export const EDIT_POST = 'EDIT_POST';
export const UPDATE_BLOCK_ATTRIBUTES = 'UPDATE_BLOCK_ATTRIBUTES';

/**
 * Sets the post title attribute.
 *
 * @param {string} title The title.
 *
 * @returns {{edits: {}, type: string}} The edit post action.
 */
export function setPostTitle( title ) {
	return setPostAttribute( 'title', title );
}

/**
 * Sets the post slug attribute.
 *
 * @param {string} slug The slug.
 *
 * @returns {{edits: {}, type: string}} The edit post action.
 */
export function setPostSlug( slug ) {
	return setPostAttribute( 'slug', slug );
}

/**
 * Sets the post excerpt attribute.
 *
 * @param {string} excerpt The excerpt.
 *
 * @returns {{edits: {}, type: string}} The edit post action.
 */
export function setPostExcerpt( excerpt ) {
	return setPostAttribute( 'excerpt', excerpt );
}

/**
 * Sets the passed post attribute to the passed value.
 *
 * @param {string} attribute The attribute to set.
 * @param {string} value     The value to set the attribute to.
 *
 * @returns {{edits: {}, type: string}} The edit post action.
 */
function setPostAttribute( attribute, value ) {
	return {
		type: EDIT_POST,
		edits: {
			[attribute]: value
		}
	};
}

/**
 * Sets the post's content.
 *
 * @param {string} content The content.
 *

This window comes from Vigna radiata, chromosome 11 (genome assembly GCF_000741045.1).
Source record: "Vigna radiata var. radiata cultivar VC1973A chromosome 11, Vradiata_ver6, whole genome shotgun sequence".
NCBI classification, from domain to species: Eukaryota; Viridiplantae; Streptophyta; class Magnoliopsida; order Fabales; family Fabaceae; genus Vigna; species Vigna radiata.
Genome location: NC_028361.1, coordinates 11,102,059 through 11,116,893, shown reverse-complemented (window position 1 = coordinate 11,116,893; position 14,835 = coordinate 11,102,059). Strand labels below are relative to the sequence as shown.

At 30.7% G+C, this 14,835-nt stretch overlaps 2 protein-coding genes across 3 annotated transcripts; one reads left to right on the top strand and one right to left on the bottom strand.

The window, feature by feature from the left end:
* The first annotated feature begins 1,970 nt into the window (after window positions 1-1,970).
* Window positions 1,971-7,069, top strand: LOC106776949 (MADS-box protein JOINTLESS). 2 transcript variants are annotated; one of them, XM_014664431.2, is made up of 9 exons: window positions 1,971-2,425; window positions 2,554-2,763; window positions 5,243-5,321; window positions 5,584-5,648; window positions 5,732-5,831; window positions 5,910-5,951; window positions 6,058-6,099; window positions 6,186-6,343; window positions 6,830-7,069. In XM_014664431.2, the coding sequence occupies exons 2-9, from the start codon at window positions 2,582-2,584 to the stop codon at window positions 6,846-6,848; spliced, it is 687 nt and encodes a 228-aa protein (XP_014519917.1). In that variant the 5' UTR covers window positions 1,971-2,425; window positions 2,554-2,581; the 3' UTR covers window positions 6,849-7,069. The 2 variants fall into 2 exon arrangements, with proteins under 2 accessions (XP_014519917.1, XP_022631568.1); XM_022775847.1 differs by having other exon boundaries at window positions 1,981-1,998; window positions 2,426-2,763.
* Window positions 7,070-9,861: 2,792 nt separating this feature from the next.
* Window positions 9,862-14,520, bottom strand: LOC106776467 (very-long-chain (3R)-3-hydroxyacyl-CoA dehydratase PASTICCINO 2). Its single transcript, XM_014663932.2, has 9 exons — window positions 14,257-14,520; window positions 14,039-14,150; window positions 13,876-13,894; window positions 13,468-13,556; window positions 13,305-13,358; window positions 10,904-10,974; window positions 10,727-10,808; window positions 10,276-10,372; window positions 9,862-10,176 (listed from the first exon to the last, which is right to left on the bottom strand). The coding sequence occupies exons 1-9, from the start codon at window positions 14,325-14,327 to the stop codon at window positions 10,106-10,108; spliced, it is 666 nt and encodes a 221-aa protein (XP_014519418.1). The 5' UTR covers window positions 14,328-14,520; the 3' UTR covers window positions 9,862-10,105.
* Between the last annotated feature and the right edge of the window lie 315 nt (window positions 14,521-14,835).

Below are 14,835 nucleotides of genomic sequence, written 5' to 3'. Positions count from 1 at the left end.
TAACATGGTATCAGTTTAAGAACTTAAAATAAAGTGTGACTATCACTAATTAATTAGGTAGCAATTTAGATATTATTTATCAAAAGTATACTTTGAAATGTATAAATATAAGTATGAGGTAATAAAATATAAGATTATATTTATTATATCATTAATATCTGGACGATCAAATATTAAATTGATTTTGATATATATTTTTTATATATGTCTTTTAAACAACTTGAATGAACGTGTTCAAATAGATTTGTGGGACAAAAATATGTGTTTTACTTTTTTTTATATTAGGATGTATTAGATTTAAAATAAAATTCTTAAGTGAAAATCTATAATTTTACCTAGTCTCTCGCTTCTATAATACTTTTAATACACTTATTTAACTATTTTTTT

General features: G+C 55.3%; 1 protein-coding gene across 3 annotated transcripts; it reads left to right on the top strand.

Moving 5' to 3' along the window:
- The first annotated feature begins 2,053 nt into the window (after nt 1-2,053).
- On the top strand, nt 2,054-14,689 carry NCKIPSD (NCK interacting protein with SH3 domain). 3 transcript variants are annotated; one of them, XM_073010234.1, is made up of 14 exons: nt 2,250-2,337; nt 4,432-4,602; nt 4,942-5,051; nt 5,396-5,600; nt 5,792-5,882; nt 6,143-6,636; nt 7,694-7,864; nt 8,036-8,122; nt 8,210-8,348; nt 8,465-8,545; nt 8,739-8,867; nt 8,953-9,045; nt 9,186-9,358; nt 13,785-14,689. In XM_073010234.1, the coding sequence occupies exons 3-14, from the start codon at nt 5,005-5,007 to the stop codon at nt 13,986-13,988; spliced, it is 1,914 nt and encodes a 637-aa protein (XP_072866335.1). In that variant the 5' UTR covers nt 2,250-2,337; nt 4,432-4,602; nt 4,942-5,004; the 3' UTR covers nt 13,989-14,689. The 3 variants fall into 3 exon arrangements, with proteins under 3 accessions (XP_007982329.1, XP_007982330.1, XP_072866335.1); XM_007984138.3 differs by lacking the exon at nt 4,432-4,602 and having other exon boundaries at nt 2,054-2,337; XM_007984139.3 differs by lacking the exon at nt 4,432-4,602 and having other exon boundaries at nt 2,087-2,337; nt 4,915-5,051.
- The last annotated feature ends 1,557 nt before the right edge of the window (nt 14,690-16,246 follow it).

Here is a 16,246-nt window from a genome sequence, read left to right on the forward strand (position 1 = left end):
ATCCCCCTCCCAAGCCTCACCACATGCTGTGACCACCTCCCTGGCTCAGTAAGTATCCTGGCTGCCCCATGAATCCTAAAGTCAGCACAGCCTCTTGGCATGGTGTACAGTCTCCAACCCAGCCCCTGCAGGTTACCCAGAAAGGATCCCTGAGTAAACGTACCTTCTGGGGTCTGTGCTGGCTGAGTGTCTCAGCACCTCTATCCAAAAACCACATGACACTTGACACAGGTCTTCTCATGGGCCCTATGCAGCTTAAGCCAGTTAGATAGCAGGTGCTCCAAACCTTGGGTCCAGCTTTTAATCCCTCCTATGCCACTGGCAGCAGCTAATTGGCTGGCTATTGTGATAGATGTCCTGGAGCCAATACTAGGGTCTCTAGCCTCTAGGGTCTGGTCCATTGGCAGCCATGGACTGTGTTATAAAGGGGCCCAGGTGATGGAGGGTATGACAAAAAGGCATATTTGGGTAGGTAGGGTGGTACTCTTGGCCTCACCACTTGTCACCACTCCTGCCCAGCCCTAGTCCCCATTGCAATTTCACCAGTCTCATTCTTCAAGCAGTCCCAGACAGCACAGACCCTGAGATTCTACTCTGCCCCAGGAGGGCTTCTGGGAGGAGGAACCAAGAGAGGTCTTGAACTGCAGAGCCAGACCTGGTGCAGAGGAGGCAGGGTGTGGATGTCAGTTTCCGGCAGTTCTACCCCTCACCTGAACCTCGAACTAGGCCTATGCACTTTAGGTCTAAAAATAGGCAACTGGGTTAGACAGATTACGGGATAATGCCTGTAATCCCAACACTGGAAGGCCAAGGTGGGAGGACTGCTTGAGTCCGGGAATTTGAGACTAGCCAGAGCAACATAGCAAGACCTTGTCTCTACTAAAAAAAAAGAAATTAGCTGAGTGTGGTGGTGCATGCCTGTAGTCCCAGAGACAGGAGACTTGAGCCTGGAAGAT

* @returns {{clientId: string, attributes: {content: *}, type: string}}
 */
export function setPostContent( content ) {
	return {
		type: UPDATE_BLOCK_ATTRIBUTES,
		clientId: 'some-random-block-id',
		attributes: {
			content
		}
	}
}

The above code looks somewhat familiar in terms of how it’s set up when compared to our own actions that we defined for the yoast/api-example store.
In the above code, we’ve written a small, generic function called setPostAttribute that allows us to quickly set values in our action. This isn’t necessarily how WordPress approaches this; it's purely to make our lives easier while simulating WordPress. The functions we export above are just simple wrappers to extract a single property from our store later on.

Last, but not least, the setPostContent function handles the editing of our content, which in a WordPress context would be a block, but for simplicity's sake, we’ll just imagine our ‘content text area’ field is a paragraph block. The clientId property is usually generated by WordPress and differs per block. Because we’re not focusing on a ‘block style’ type of implementation for our post’s content, inserting some random string like in the example above is sufficient.

Preparing the reducer

After defining the actions, our next step is to introduce a new reducer that is similar to the one WordPress uses. In your js/src/reducers directory, create a file called core-editor.js and add the following code to it:

import { EDIT_POST, UPDATE_BLOCK_ATTRIBUTES } from "../actions/core-editor";

const INITIAL_STATE = {
	present: {
		edits: {},
		blocks: {}
	}
};

/**
 * Reducer for the editor data.
 *
 * @param {Object} state  The current state.
 * @param {Object} action The current action.
 *
 * @returns {Object} The new state.
 */
export default function editorReducer( state = INITIAL_STATE, action ) {
	switch ( action.type ) {
		case EDIT_POST:
			return {
				present: {
					...state.present,
					edits: {
						...state.present.edits,
						...action.edits,
					}
				}
			};